If you’re staying in the French Quarter you may stumble across a second line by chance, but it’s probably organized by and for visitors.
These include weddings, bachelor/bachelorette parties, and sometimes even business events.
Traditional second lines organized by locals mostly take place far from the touristic beaten path.
Visitor-friendly second lines tend to be publicized through In the Streets, a program of the local jazz and heritage radio station, WWOZ.
Besides time and route information, In the Streets also hosts interviews with second-line leaders.
Detailed information is usually available not much more than a week in advance.
The second lines promoted for visitors fall into a few types.
Some of the festivals celebrating New Orleans music and culture, like Jazz Fest, French Quarter Fest, and Satchmo Fest, include second lines open to the public.
You can find out about local festivals through publications like the Gambit Weekly.
If a major figure from New Orleans has died, there will often be a large memorial second line, separate from the funeral, so the public can mourn while still giving the deceased person’s nearest and dearest some privacy.
Finally, there’s an organized second line every Sunday from late August through June, with occasional breaks for a major holiday.
Each one is put together by a different social organization.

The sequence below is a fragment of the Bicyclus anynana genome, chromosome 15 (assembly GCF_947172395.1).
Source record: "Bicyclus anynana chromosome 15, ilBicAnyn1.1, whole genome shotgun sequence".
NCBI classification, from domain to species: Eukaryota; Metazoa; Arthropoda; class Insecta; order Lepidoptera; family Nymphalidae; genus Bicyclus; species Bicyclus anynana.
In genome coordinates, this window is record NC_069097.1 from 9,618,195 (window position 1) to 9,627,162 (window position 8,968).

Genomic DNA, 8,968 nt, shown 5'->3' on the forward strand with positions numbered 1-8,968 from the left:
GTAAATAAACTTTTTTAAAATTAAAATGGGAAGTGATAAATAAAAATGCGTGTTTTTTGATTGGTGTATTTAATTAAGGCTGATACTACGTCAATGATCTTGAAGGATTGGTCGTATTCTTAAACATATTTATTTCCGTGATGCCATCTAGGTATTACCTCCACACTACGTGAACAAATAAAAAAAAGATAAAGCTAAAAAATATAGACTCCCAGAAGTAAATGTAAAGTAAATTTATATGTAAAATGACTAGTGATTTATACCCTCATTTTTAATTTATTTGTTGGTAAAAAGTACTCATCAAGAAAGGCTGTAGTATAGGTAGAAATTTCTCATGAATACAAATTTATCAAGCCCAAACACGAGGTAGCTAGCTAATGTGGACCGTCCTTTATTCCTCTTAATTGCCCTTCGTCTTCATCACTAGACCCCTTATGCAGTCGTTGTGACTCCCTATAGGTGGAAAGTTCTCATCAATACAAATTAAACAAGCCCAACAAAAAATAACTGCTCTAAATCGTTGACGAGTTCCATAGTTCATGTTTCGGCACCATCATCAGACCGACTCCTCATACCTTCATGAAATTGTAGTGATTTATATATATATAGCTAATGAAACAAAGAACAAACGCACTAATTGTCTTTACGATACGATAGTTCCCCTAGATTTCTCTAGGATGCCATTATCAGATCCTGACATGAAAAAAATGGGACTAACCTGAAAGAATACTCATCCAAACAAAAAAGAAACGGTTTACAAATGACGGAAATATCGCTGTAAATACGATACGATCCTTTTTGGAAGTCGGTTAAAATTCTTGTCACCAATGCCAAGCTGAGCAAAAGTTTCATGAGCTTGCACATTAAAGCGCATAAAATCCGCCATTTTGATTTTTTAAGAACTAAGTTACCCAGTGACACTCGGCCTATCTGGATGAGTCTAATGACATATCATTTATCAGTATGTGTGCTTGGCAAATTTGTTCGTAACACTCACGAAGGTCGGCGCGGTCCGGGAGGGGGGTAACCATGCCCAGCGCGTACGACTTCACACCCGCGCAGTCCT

These second lines are like wandering block parties – they move along a plotted route from bar to bar. They go on for hours – generally from 1:00 pm - 5:00 pm or so.
Occasionally they’ll pass near the French Quarter or Garden District, but it’s rare.
So if you’re interested in attending a second line, your best bet is to find the starting point (via In the Streets), arrive a little early, and move with it.
Bring cash – everything you need by way of food and drink will be provided along the route by local businesses and street vendors, and sometimes a collection is taken up along the way to help cover the costs of the event.
HISTORY AND EVOLUTION
Second lines have their deepest roots in West African dances performed as part of weekly Sunday traditions dating back to New Orleans’ origins.
After the American Civil War, formerly enslaved people organized societies – including Masonic lodges, men’s and women’s groups, and what we call Social Aid – which pooled resources to see to the needs of their members.
Often, these groups supported a brass band, whose choice of instruments, musical repertoire, performance style, and dress derived from American military bands.
Those bands would then play at the club’s major events, including the funerals of members.
At the turn of the 20th century, these bands affected the evolving sound of jazz and created their own versions of jazz standards.
Like the second lines themselves, the rhythms of jazz music are connected to West African music, and many of the dance moves seen in the second lines today come from the same source.
Other musical innovations, like funk, R&B, and hip-hop, have found their way into the brass band sound so that today’s brass bands can often play material from across a century and a half of music history.